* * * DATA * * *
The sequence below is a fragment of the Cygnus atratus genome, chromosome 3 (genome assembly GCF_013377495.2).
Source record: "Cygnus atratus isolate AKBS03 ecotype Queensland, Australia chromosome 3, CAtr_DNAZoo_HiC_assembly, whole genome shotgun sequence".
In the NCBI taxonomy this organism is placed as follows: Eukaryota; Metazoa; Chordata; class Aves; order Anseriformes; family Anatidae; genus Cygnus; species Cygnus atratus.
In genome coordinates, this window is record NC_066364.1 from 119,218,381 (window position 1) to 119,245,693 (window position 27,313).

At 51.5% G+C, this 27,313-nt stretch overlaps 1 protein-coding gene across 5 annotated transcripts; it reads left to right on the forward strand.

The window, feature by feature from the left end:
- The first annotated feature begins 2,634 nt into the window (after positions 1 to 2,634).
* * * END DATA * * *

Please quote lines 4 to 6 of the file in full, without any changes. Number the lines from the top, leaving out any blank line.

In genome coordinates, this window is record NC_066364.1 from 119,218,381 (window position 1) to 119,245,693 (window position 27,313).

At 51.5% G+C, this 27,313-nt stretch overlaps 1 protein-coding gene across 5 annotated transcripts; it reads left to right on the forward strand.

The window, feature by feature from the left end: